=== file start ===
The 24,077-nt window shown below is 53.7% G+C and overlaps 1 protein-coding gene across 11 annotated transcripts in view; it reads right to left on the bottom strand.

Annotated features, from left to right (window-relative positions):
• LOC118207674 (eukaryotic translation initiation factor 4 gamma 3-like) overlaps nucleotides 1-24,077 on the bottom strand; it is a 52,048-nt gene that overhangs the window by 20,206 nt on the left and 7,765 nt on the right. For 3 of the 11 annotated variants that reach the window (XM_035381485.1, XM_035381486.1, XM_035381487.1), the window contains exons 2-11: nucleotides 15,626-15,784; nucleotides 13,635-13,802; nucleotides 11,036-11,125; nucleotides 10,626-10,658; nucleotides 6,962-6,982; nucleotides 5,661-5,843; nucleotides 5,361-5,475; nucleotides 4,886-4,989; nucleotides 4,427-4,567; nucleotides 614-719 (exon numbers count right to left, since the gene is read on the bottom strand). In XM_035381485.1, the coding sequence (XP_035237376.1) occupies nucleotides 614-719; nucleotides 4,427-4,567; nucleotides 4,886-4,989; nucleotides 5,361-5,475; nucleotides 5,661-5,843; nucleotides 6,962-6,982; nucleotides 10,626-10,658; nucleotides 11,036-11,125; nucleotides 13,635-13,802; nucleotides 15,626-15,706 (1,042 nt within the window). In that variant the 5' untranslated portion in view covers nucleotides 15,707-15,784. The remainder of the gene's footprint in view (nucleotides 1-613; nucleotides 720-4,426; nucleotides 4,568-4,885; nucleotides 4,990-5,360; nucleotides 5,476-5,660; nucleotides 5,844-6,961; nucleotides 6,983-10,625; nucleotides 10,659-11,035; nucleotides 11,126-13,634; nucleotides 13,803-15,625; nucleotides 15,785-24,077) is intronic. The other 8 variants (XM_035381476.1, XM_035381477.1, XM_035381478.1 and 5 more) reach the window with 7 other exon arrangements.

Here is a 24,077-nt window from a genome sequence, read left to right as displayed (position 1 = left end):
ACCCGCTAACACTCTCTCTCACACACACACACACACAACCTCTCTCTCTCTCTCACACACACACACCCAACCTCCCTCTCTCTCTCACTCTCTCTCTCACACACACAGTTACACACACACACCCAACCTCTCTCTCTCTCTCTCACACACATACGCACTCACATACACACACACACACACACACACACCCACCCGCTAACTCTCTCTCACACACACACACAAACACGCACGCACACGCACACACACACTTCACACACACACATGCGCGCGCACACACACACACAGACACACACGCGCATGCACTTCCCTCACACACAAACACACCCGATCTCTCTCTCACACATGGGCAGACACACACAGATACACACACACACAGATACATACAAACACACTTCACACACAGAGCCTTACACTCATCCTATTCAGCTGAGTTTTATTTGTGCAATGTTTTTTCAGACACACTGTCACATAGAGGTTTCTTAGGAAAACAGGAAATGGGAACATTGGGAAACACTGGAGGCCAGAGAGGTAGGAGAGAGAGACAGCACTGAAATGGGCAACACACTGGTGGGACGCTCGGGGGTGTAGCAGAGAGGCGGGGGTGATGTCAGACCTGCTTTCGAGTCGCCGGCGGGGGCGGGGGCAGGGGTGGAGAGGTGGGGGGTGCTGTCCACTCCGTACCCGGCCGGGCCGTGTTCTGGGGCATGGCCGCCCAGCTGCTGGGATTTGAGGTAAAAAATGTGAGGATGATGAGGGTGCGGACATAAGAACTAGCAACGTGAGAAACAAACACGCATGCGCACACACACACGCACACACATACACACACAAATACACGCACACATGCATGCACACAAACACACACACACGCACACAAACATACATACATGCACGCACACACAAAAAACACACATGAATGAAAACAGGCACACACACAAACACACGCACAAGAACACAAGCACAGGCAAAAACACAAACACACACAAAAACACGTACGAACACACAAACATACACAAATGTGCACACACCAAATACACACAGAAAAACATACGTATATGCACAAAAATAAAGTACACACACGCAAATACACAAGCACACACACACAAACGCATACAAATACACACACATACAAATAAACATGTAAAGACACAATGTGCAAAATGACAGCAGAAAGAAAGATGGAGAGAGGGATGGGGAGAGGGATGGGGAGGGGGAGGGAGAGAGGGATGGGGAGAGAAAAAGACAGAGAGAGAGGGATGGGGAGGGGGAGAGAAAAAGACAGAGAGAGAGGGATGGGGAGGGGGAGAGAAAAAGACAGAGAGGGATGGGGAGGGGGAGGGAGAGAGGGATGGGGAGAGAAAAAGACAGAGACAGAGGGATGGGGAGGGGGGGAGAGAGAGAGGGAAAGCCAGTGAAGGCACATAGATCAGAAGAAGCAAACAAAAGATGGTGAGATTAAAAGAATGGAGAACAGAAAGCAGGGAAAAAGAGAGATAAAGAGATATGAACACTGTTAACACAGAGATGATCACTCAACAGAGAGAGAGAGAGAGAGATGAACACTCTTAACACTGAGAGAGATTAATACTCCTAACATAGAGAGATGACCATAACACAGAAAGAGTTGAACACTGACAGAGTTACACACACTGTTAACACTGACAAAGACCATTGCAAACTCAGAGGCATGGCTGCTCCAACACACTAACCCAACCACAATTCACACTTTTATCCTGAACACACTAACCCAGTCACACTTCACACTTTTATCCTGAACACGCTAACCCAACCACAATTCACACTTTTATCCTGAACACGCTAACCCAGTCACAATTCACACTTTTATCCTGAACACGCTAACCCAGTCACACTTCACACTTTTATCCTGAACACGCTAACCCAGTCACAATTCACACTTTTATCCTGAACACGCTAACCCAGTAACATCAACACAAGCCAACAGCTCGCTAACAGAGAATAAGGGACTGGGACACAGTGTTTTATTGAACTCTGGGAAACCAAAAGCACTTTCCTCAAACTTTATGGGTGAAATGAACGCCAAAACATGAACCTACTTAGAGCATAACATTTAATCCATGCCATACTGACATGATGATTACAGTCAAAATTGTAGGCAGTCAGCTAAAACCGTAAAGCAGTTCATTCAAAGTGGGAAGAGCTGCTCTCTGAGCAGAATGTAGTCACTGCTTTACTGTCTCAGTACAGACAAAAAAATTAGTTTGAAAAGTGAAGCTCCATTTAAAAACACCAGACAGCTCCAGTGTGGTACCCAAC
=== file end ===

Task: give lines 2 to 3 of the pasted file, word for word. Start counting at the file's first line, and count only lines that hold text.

Annotated features, from left to right (window-relative positions):
• LOC118207674 (eukaryotic translation initiation factor 4 gamma 3-like) overlaps nucleotides 1-24,077 on the bottom strand; it is a 52,048-nt gene that overhangs the window by 20,206 nt on the left and 7,765 nt on the right. For 3 of the 11 annotated variants that reach the window (XM_035381485.1, XM_035381486.1, XM_035381487.1), the window contains exons 2-11: nucleotides 15,626-15,784; nucleotides 13,635-13,802; nucleotides 11,036-11,125; nucleotides 10,626-10,658; nucleotides 6,962-6,982; nucleotides 5,661-5,843; nucleotides 5,361-5,475; nucleotides 4,886-4,989; nucleotides 4,427-4,567; nucleotides 614-719 (exon numbers count right to left, since the gene is read on the bottom strand). In XM_035381485.1, the coding sequence (XP_035237376.1) occupies nucleotides 614-719; nucleotides 4,427-4,567; nucleotides 4,886-4,989; nucleotides 5,361-5,475; nucleotides 5,661-5,843; nucleotides 6,962-6,982; nucleotides 10,626-10,658; nucleotides 11,036-11,125; nucleotides 13,635-13,802; nucleotides 15,626-15,706 (1,042 nt within the window). In that variant the 5' untranslated portion in view covers nucleotides 15,707-15,784. The remainder of the gene's footprint in view (nucleotides 1-613; nucleotides 720-4,426; nucleotides 4,568-4,885; nucleotides 4,990-5,360; nucleotides 5,476-5,660; nucleotides 5,844-6,961; nucleotides 6,983-10,625; nucleotides 10,659-11,035; nucleotides 11,126-13,634; nucleotides 13,803-15,625; nucleotides 15,785-24,077) is intronic. The other 8 variants (XM_035381476.1, XM_035381477.1, XM_035381478.1 and 5 more) reach the window with 7 other exon arrangements.